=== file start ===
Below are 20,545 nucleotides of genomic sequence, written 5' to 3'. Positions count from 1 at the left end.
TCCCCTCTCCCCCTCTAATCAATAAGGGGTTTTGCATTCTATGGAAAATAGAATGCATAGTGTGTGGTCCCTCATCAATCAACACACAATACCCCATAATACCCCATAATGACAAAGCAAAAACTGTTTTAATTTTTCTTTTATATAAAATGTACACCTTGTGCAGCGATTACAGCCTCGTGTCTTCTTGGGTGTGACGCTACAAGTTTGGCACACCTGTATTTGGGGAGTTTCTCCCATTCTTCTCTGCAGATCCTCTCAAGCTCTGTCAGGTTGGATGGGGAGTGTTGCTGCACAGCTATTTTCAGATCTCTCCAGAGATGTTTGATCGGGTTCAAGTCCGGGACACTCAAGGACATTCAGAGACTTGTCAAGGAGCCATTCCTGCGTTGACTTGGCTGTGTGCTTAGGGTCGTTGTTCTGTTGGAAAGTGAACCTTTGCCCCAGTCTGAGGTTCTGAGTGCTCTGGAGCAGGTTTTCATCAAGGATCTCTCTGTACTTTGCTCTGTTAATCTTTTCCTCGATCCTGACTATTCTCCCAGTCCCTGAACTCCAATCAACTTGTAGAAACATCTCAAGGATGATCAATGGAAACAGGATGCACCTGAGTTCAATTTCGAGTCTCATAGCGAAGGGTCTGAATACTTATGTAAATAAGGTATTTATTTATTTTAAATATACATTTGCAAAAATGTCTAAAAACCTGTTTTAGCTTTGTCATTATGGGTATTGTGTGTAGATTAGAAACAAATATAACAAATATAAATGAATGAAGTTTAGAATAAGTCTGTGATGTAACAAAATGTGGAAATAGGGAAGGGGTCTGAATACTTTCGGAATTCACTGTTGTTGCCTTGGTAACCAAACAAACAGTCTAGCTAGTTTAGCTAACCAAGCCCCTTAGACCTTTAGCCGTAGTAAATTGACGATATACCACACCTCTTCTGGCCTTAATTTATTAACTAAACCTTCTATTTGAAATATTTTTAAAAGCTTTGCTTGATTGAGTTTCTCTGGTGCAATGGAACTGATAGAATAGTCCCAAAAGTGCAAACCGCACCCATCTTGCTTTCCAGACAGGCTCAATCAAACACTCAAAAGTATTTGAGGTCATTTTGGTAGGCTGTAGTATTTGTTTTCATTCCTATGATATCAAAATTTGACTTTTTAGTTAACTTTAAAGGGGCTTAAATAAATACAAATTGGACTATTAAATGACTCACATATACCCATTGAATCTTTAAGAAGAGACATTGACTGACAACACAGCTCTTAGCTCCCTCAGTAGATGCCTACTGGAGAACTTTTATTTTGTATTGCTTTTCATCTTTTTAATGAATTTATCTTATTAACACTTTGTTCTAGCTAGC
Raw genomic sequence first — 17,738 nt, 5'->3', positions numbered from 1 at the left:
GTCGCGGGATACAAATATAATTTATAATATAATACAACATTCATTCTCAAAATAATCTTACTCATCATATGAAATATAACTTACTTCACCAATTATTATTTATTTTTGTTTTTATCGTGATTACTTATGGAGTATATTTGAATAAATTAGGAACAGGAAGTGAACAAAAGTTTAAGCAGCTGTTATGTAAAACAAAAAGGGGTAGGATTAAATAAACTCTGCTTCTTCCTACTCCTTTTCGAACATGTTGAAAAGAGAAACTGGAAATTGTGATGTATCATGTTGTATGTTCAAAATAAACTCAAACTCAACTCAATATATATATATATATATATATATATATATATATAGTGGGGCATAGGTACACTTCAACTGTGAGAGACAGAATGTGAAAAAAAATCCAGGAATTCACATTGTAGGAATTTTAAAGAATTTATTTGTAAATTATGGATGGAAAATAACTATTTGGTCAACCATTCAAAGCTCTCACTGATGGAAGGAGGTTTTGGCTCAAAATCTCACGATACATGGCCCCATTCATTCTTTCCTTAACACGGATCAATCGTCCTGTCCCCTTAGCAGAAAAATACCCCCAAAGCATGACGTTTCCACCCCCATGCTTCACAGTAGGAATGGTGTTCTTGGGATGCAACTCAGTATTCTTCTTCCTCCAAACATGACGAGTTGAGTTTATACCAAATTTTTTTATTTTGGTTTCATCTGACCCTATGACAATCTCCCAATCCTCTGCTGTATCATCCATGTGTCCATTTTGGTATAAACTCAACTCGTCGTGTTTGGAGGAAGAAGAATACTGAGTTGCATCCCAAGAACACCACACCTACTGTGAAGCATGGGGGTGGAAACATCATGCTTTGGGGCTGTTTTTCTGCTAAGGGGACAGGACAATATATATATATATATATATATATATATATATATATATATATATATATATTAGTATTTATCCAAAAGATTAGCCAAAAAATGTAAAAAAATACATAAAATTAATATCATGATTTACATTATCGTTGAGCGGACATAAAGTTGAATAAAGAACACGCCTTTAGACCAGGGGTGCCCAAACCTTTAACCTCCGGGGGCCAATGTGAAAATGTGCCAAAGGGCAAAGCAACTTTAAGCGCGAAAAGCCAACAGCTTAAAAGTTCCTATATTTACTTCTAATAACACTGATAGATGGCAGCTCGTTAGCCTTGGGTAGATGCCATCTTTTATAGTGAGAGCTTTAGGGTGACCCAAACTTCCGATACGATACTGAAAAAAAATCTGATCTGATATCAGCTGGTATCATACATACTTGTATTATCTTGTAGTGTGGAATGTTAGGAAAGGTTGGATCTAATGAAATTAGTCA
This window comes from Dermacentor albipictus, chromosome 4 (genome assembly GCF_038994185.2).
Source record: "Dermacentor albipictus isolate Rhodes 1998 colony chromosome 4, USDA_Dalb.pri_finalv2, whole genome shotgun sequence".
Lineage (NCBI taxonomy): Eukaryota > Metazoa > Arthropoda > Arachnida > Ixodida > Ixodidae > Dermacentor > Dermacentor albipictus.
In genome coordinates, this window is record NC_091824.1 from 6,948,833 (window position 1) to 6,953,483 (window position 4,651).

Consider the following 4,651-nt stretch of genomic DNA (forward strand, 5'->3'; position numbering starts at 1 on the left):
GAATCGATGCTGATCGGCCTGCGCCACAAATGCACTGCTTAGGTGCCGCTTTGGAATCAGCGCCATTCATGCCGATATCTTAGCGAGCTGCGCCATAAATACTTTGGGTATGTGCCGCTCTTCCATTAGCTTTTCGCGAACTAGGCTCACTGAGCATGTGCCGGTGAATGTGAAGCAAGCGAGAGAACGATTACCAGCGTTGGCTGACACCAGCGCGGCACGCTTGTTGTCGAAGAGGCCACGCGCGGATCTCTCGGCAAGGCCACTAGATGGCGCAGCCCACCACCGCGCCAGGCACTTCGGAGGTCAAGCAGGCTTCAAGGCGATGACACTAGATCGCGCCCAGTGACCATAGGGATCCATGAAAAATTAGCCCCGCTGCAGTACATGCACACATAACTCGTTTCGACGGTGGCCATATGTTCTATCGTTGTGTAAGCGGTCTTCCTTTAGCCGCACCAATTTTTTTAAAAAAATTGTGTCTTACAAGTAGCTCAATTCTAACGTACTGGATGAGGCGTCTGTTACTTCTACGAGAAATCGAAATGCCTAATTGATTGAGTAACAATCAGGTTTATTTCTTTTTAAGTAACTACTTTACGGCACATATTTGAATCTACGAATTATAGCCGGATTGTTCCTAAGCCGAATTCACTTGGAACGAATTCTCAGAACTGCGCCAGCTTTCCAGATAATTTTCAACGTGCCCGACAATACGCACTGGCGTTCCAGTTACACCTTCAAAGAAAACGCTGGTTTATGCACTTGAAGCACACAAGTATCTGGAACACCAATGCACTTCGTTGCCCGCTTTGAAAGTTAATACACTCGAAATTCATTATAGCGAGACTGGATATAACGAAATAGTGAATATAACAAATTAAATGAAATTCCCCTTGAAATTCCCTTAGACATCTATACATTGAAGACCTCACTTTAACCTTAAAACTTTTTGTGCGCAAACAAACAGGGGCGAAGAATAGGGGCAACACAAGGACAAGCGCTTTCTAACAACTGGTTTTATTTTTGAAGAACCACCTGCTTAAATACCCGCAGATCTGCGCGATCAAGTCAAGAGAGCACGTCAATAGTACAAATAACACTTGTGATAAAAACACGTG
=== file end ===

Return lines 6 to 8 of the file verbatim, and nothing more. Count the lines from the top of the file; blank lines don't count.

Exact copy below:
Source record: "Dermacentor albipictus isolate Rhodes 1998 colony chromosome 4, USDA_Dalb.pri_finalv2, whole genome shotgun sequence".
Lineage (NCBI taxonomy): Eukaryota > Metazoa > Arthropoda > Arachnida > Ixodida > Ixodidae > Dermacentor > Dermacentor albipictus.
In genome coordinates, this window is record NC_091824.1 from 6,948,833 (window position 1) to 6,953,483 (window position 4,651).